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Arizona Supreme Court Invalidates Late Fee Assessed on Unpaid Principal Balance at Maturity

Financial Institutions Law Alert Scott A. Klundt

The Arizona Supreme Court filed an opinion on April 25, 2017, in which the Court invalidated a five percent late fee assessed against the unpaid principal balance when the loan matured, holding that it was an unenforceable penalty.

The promissory note at issue provided that the borrower would pay a five percent late fee on any late payment, including the final balloon payment. The borrower failed to pay the balloon payment on the maturity date. The lender then assigned the promissory note and the deed of trust to a third party (the "Noteholder"), which recorded a notice of trustee's sale.

Prior to the trustee's sale, the borrower requested a payoff statement. The Noteholder provided a payoff statement that included a late fee in the amount of $1.4 million, which represented five percent of the balloon payment that was due upon maturity. The borrower disputed the late fee and tendered payment of all amounts except for the late fee. When the Noteholder refused to release the deed of trust, the borrower sued for a declaratory judgment, asking the court to declare that the borrower was not obligated to pay the late fee.

The trial court granted summary judgment in favor of the Noteholder, finding that the late fee was enforceable as liquidated damages "because it reasonably forecasted the harm caused by the default and the harm was otherwise difficult to accurately estimate." The borrower appealed.

On January 28, 2016, the Arizona Court of Appeals reversed the trial court's judgment and held that imposing a five percent late charge on the balloon payment was unreasonable. The court reversed the entry of summary judgment in the Noteholder's favor and directed that the trial court enter summary judgment in the borrower's favor on its claim for declaratory relief. The court also granted the borrower's request for an award of the attorneys' fees the borrower had incurred in connection with the appeal. The Noteholder filed a Petition for Review, asking the Arizona Supreme Court to hear the case.

In its Opinion, the Court recognized that "[p]arties to a contract can agree in advance to the amount of damages for any breach," but explained that parties "do not have free rein in setting liquidated damages." [¶¶8, 9.] In order to determine whether a liquidated damages provision, such as a late fee, would be enforceable, the Court adopted the test stated in Restatement (Second) of Contracts, §356(1), which provides that a liquidated damages provision is enforceable, "but only at an amount that is reasonable in light of the anticipated or actual loss caused by the breach and the difficulties of proof of loss." [¶12.] Applying this test, Court held that the late fee "did not reasonably forecast anticipated damages likely to result from an untimely balloon payment" and also "did not reasonably approximate" the actual loss suffered by the Noteholder. [¶¶20, 29, 32.] Significantly, the Court noted that the Noteholder was adequately compensated for its loss of use of the balloon payment as a result of the default interest rate that the borrower was required to pay. [¶31.]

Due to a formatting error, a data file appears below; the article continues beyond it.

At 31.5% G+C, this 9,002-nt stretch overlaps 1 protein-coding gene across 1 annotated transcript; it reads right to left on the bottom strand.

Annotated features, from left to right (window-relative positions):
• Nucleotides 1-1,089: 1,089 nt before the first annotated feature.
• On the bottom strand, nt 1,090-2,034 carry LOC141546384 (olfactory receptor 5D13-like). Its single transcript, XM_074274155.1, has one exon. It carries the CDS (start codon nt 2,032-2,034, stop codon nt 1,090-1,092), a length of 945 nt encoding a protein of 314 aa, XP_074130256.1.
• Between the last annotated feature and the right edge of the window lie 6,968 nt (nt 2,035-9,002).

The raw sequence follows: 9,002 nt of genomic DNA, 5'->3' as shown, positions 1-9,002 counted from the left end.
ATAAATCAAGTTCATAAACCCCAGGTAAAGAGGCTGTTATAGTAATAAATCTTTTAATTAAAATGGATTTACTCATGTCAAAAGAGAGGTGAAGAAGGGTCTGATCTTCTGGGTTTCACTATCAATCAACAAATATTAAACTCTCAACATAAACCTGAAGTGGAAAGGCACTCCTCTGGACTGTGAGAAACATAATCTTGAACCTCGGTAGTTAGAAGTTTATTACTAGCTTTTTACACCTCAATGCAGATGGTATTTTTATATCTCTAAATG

Having decided that a five percent late fee on a balloon payment was unenforceable, the Court directed the trial court to enter summary judgment in favor of the borrower and also awarded the borrower its attorneys' fees incurred in connection with the appeal.

The Lesson: Arizona courts will evaluate the enforceability of a liquidated damages provision, including a provision imposing late fees, based on whether the amount being imposed reasonably approximates the actual loss suffered by the lender. A nominal late fee assessed against untimely monthly payments may be enforced, but a late fee assessed against a balloon payment due upon maturity likely will not be enforced, unless the lender can demonstrate that the amount of the late fee reasonably approximates the actual loss suffered by the lender.

For more information, please contact Scott Klundt at (602) 229-5212 / [email protected] or your local Quarles & Brady attorney.